The Prisoner Dilemma
Should the Census count inmates in the areas where they are incarcerated or try to link them to their hometowns?
Data: Teen and Young Adult Internet Use
A new Pew Internet Project report reveals that 93% of teens ages 12‐17 go online, as do 93% of young adults ages 18‐29. Three quarters (74%) of all adults ages 18 and older go online. Over the past ten years, teens and young adults have been consistently the two groups most likely to go online, even as the internet population has grown and even with documented larger increases in certain age cohorts (e.g. adults 65 and older).
Social Media & Mobile Internet Use Among Teens and Young Adults
While the overall internet population expanded continuously over the past decade, Millennials continue to be the most likely age group to go online (93% now use the internet). However, their use of blogs, Twitter and social networking sites has changed in recent years.
Internet User Profiles Reloaded
A new look at internet users finds 74% of Americans online, 60% using broadband at home and 55% surfing the Web wirelessly.
Latinos Online: Narrowing the Gap
From 2006 to 2008, internet use among Latino adults rose by 10 percentage points, from 54% to 64%, compared with a 4-percentage-point rise among whites and a 2-percentage-point rise among blacks. The growth among Latinos was driven mainly by increased usage by the foreign born and those with lower incomes — groups that have low rates of online activity.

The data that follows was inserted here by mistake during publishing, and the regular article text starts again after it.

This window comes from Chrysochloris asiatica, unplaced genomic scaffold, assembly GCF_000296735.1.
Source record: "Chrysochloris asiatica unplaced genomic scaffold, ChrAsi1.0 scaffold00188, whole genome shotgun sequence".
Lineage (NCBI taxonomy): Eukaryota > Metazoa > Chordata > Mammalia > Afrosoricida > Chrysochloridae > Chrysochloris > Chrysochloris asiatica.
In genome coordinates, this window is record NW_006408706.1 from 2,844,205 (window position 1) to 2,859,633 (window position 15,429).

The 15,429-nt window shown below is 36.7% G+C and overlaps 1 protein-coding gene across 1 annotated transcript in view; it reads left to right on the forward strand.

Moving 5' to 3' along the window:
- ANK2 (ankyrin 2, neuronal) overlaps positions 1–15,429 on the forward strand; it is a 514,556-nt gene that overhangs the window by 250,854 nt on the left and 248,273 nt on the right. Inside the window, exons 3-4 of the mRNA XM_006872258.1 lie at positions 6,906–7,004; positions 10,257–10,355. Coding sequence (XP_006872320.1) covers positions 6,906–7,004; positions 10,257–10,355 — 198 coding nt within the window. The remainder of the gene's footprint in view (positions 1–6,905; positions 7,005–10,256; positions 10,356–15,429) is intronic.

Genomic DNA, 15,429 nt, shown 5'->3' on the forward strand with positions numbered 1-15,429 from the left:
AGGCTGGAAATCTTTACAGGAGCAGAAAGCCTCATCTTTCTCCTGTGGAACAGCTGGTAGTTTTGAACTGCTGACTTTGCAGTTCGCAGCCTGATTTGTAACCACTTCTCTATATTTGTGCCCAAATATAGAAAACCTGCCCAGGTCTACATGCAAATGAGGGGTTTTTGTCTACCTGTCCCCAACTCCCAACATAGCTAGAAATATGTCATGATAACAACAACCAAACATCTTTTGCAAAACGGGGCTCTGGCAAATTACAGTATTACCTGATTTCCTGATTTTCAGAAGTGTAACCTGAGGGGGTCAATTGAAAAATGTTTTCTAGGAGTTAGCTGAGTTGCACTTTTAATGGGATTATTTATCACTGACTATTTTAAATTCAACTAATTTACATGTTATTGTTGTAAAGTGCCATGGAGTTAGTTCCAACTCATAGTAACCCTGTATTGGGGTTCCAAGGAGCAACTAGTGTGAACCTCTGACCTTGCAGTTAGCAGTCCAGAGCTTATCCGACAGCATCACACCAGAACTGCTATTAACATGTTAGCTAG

How Religious is Your State?
An interactive graphic lets you check out how your state — and all the other states — rank on four measures of religiosity.
Infographic: How Religious Is Your State?
Which of the 50 states has the most religious population? See how your state ranks according to the importance of religion in people’s lives, attendance at worship services, frequency of prayer and absolute certainty of belief in God.
Data: Latino Youths Optimistic But Beset by Problems
A national survey finds that Latinos from ages 16 to 25 are satisfied with their lives and optimistic about their futures. They value education, hard work and career success. But they are more likely than other youths to drop out of school, live in poverty and become teen parents.
Between Two Worlds: How Young Latinos Come of Age in America
Never before in this country’s history has a minority ethnic group made up so large a share of the youngest Americans.
Who are they? How are they different from –and similar to — their parents? How is their moment in history shaping them? And how might they, in turn, reshape America in the decades ahead?